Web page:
Vocalization Rate and Consonant Production in Toddlers at High and Low Risk for Autism Background Previous work has documented lower vocalization rate and consonant acquisition delays in toddlers with autism spectrum disorder (ASD). We investigated differences in these variables at 12, 18, and 24 months in toddlers at high and low risk for ASD. Method Vocalization rate and number of different consonants ... Research Article
Research Article  |   April 14, 2017
Vocalization Rate and Consonant Production in Toddlers at High and Low Risk for Autism
 
Author Affiliations & Notes
  • Karen Chenausky
    Boston University, Massachusetts
  • Charles Nelson, III
    Boston Children's Hospital, Massachusetts
  • Helen Tager-Flusberg
    Boston University, Massachusetts
  • Disclosure: The authors have declared that no competing interests existed at the time of publication.
    Disclosure: The authors have declared that no competing interests existed at the time of publication. ×
  • Correspondence to Karen Chenausky: kchenaus@bu.edu
  • Editor and Associate Editor: Lisa Goffman
    Editor and Associate Editor: Lisa Goffman×
Article Information
Speech, Voice & Prosody / Speech / Research Articles
Research Article   |   April 14, 2017
Vocalization Rate and Consonant Production in Toddlers at High and Low Risk for Autism
Journal of Speech, Language, and Hearing Research, April 2017, Vol. 60, 865-876. doi:10.1044/2016_JSLHR-S-15-0400
History: Received November 20, 2015 , Revised June 7, 2016 , Accepted October 18, 2016
 
Journal of Speech, Language, and Hearing Research, April 2017, Vol. 60, 865-876. doi:10.1044/2016_JSLHR-S-15-0400
History: Received November 20, 2015; Revised June 7, 2016; Accepted October 18, 2016

Background Previous work has documented lower vocalization rate and consonant acquisition delays in toddlers with autism spectrum disorder (ASD). We investigated differences in these variables at 12, 18, and 24 months in toddlers at high and low risk for ASD.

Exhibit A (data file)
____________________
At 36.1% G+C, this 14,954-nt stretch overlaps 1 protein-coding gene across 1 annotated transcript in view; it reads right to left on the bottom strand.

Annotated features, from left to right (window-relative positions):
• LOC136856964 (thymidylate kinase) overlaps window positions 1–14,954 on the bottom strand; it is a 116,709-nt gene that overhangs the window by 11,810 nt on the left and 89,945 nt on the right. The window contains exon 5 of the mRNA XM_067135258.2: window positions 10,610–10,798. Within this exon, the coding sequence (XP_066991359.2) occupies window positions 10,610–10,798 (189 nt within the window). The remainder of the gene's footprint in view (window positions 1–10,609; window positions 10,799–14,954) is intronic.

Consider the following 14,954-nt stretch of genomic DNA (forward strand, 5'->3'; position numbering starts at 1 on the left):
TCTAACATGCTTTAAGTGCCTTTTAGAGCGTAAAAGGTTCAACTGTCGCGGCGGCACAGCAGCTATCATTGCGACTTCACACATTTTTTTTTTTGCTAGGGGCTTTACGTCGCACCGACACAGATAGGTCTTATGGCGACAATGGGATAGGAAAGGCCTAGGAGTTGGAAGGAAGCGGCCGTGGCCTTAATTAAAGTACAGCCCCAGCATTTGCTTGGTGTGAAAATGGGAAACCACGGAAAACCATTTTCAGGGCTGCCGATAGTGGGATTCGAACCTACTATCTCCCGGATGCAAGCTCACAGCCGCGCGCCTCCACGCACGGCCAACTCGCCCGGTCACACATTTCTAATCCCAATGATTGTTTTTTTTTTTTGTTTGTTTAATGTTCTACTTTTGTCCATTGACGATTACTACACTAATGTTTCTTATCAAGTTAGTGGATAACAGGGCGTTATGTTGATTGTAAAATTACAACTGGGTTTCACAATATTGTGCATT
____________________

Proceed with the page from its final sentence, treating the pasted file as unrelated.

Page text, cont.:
Method Vocalization rate and number of different consonants were obtained from speech samples from a prospective study of infant siblings of children with ASD. Three groups were compared: 18 toddlers at low risk for ASD (low-risk control), 18 high-risk siblings without ASD (HRA−), and 10 high-risk siblings with ASD (HRA+).

Results All groups' mean language scores were within the normal range. HRA+ toddlers showed consistently lower vocalization rate; vocalization rate did not predict number of different consonants at 12 months for HRA+. HRA−, not HRA+, toddlers had the smallest number of different consonants and produced significantly fewer different consonants than predicted by their vocalization rate at 12 months. Consonant-acquisition trajectories differed between groups, with HRA− showing the greatest increase from 12 to 18 months.

Conclusion Lower vocalization rate was not associated with reduced number of different consonants in these toddlers. Between-groups differences in developmental trajectories are discussed in the context of the social feedback loop and differential ability to benefit from adult feedback between groups.

Acknowledgments
Funding was provided by the National Institute of Health (R21DC08637) to H.T-F., the National Institute on Deafness and Other Communication Disorders (1R01DC010290) to H.T-F. and C.A.N., the Simons Foundation (137186) to C.A.N., the Autism Speaks Pilot Grants Program to H.T-F., and the Autism Science Foundation Mini-Enhancement Grant Program to K.V.C. We thank the Infant Sibling Project staff members, past and present, for their hard work in collecting these data. We are deeply grateful for the effort of the dedicated families who have committed years of their lives to the Infant Sibling Project, making this work possible. Thanks also to Melanie Matthies for suggesting the curve-fitting analysis.
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